At Comic-Con in San Diego, fans are marketing superheroes

Comic-Con convention goers dressed as Batman and the Joker pose for pictures outside of the 2015 Comic-Con International in San Diego, California on July 10, 2015.
Comic-Con convention goers dressed as Batman and the Joker pose for pictures outside of the 2015 Comic-Con International in San Diego, California on July 10, 2015. PHOTO: REUTERS
Comic-Con convention goers mingle on the second day of Comic-Con 2015, in San Diego, California, on July 10, 2015.
Comic-Con convention goers mingle on the second day of Comic-Con 2015, in San Diego, California, on July 10, 2015.PHOTO: EPA
Star Wars enthusiasts wear costumes resembling what they say are "Chew's Angels" during the 2015 Comic-Con International Convention on July 10, 2015.
Star Wars enthusiasts wear costumes resembling what they say are "Chew's Angels" during the 2015 Comic-Con International Convention on July 10, 2015.PHOTO: REUTERS
A cosplay enthusiast dressed like the character Silver Surfer poses for photos during the 2015 Comic-Con International Convention on July 10, 2015.
A cosplay enthusiast dressed like the character Silver Surfer poses for photos during the 2015 Comic-Con International Convention on July 10, 2015.PHOTO: REUTERS
Cosplay enthusiasts Liz (left) and Ruth wear costumes of Wonder Woman and Storm from the X-Men, during the 2015 Comic-Con International Convention in San Diego, California on July 10, 2015.
Cosplay enthusiasts Liz (left) and Ruth wear costumes of Wonder Woman and Storm from the X-Men, during the 2015 Comic-Con International Convention in San Diego, California on July 10, 2015. PHOTO: REUTERS
Comic-Con convention goers walk outside the San Diego Convention Center on the second day of Comic-Con 2015, in San Diego, California, on July 10, 2015.
Comic-Con convention goers walk outside the San Diego Convention Center on the second day of Comic-Con 2015, in San Diego, California, on July 10, 2015. PHOTO: EPA
Two children dressed as Star Wars characters pose for a photograph during Comic-Con 2015 at the San Diego Convention Center in San Diego, California, on July 9, 2015.
Two children dressed as Star Wars characters pose for a photograph during Comic-Con 2015 at the San Diego Convention Center in San Diego, California, on July 9, 2015.PHOTO: EPA

SAN DIEGO (AFP) - An old woman dressed as a zombie. A man disguised as a drag-queen Joker. Entire families kitted out as superheroes.

At first glance, the crowds at Comic-Con International in San Diego can look like they've escaped from a strange sect.

But for movie studios, video game makers, TV show producers and others, they are a powerful tool to sell their wares around the world, generating billions of dollars.

"Comic-Cons provide a way for studios to reach a concentrated group of fans," said Mr Jonathan Kuntz, a professor at the UCLA School of Theater, Film and Television, using the common abbreviation for comic conventions.

"They are very influential because they are connected instantly to millions of other fans through social media. They instantly reach a very motivated fan base," he added.

The United States has numerous Comic-Cons, some of them specialized, for example in Star Wars or for gay or transgender audiences.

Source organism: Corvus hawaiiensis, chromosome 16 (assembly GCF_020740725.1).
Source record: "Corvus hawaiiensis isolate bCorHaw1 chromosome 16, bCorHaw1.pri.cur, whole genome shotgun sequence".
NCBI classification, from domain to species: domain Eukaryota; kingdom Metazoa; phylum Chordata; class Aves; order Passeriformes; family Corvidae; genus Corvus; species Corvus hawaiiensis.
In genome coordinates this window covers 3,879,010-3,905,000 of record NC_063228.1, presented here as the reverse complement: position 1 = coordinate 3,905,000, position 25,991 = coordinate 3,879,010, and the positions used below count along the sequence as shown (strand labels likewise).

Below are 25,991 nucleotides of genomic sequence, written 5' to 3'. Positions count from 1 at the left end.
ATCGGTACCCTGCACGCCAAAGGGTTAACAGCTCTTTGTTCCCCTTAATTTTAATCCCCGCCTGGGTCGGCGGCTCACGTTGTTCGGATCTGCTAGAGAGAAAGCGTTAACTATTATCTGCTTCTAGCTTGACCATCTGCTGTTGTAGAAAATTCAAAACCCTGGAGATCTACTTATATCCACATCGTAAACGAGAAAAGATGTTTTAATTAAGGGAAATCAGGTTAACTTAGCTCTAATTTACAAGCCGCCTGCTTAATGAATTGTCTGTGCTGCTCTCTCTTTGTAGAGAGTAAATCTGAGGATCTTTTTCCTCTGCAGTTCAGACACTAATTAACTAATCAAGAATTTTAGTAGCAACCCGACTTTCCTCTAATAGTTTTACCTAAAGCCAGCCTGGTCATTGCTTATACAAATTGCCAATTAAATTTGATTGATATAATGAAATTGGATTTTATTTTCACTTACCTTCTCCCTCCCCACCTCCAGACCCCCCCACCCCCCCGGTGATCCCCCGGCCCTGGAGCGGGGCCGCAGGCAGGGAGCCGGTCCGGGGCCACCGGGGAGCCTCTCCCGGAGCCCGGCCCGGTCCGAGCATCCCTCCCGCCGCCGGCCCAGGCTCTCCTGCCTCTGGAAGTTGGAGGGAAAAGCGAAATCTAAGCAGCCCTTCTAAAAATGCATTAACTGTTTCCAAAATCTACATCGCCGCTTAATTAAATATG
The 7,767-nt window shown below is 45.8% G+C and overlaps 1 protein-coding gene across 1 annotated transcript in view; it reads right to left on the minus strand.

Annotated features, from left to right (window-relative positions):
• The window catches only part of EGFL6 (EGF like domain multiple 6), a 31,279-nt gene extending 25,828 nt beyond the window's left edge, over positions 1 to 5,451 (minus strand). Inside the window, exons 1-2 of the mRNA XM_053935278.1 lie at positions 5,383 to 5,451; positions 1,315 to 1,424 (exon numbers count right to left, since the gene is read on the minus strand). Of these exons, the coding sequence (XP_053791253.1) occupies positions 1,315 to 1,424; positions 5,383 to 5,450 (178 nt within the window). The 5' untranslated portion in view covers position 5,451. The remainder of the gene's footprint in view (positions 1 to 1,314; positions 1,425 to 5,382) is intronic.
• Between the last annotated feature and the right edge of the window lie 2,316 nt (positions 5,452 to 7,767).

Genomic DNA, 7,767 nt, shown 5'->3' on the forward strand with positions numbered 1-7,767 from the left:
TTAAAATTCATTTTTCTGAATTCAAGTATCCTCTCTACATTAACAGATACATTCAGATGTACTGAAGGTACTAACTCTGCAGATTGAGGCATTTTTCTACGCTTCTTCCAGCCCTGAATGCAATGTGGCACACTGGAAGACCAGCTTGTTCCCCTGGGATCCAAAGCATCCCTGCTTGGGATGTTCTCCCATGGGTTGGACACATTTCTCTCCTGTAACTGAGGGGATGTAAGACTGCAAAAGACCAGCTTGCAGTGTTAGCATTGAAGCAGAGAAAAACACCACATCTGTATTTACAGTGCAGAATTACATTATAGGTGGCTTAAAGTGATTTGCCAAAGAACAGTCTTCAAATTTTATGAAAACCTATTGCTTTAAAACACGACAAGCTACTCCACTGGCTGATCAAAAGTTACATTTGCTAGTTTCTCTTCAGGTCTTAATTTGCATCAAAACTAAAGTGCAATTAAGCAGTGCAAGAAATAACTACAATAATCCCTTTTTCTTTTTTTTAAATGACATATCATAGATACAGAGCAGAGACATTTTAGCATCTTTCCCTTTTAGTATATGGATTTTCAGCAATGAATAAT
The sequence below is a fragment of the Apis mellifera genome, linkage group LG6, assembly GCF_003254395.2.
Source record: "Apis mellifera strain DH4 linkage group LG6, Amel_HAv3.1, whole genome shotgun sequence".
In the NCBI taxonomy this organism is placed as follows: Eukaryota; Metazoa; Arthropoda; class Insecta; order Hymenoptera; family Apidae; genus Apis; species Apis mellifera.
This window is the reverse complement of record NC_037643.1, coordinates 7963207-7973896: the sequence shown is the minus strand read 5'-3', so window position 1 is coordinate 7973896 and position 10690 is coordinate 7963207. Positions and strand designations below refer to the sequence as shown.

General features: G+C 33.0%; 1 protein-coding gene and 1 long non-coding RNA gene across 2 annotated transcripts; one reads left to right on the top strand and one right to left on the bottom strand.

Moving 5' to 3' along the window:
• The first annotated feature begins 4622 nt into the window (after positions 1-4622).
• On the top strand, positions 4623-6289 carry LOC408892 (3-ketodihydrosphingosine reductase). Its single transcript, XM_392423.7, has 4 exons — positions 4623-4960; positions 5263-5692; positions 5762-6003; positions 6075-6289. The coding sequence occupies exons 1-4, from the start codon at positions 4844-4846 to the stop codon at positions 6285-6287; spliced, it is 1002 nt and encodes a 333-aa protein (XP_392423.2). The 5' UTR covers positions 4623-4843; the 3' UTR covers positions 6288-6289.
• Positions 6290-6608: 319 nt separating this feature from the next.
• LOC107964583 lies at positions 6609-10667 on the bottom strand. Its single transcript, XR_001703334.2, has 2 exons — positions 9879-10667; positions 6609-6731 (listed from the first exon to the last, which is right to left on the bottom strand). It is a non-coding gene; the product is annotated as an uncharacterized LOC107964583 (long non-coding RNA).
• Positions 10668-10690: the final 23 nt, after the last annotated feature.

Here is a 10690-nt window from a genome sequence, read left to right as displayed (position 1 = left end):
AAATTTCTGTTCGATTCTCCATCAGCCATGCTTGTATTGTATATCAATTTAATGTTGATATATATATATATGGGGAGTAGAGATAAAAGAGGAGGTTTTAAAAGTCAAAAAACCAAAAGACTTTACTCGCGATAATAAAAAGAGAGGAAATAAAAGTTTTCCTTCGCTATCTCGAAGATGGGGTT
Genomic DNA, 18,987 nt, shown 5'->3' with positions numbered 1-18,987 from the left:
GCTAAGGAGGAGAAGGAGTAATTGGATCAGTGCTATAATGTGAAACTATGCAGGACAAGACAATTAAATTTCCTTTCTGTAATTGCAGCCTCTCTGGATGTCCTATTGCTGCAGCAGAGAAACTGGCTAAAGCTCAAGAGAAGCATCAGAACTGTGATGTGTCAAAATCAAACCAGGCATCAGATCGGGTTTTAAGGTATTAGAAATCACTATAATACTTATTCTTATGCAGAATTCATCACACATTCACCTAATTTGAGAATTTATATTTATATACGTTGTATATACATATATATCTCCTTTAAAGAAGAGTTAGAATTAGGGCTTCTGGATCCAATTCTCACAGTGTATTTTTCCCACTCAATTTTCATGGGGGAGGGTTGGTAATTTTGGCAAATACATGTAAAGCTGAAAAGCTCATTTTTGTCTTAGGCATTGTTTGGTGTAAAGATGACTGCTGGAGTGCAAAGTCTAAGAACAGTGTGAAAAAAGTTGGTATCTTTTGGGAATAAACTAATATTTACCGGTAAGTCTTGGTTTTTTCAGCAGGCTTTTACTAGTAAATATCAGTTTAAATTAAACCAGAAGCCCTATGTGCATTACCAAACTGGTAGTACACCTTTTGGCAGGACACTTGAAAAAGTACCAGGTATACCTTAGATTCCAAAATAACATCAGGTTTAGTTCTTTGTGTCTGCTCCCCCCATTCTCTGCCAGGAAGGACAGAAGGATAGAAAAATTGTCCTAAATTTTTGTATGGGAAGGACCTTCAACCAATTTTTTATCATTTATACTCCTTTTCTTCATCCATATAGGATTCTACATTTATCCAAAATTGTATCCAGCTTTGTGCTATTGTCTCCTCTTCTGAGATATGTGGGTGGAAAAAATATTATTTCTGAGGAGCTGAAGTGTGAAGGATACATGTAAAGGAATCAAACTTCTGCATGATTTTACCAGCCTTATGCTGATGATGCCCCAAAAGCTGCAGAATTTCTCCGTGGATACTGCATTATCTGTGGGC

But with over 100,000 fans over four days, the annual San Diego pop culture fest is by far the biggest, drawing major players, including Disney and its subsidiaries Marvel and Lucasfilm, as well as Warner Bros, Universal or video game groups like Activision.

"The importance of (Comic-Con International) cannot be overstated," said analyst Paul Dergarabedian of box office tracker Rentrak.

"This core group of fans is large in number and extremely influential in terms of what their collective opinion can mean to the studios and can determine whether their big budget, high profile projects are either a resounding success or a crushing failure," he told AFP.

- Overnight camp out -

Local Comic-Cons historically were attended mostly by geeks and were reported on only by local and specialized media outlets.

But now they attract fans from across the demographic spectrum, and draw international media attention.

"Your fans at Comic-Con are not average fans. They know the story. They enjoy being played to by the studios," said Mr Kuntz.

As a result, those studios present them with exactly what they want: the stars of their films, new television shows or video games.

Jennifer Lawrence and Liam Hemsworth, stars of the blockbuster Hunger Games franchise, were among those present in San Diego this week.

Some fans line up for hours - or camp overnight - to be sure to get into key Comic-Con panels. And movie studios don't take them for granted.

J.J. Abrams, director of the upcoming Star Wars VII: The Force Awakens, delivered hundreds of donuts to those lined up Thursday waiting for his hot-ticket panel. At another convention in April he handed out pizza.

This weekend in San Diego fans are hoping to catch a glimpse of Ben Affleck, Henry Cavill and Amy Adams, stars of Batman v Superman: Dawn of Justice, a blockbuster due out next year.

Whatever they offer, in the end the fans will have the final say.

"The fans at Comic-Con are the core audience that can make or break a filmmaker's latest creation," said Dergarabedian.

"It is truly their thumbs up or down that can decide the fate of every piece of content presented at the convention," he added.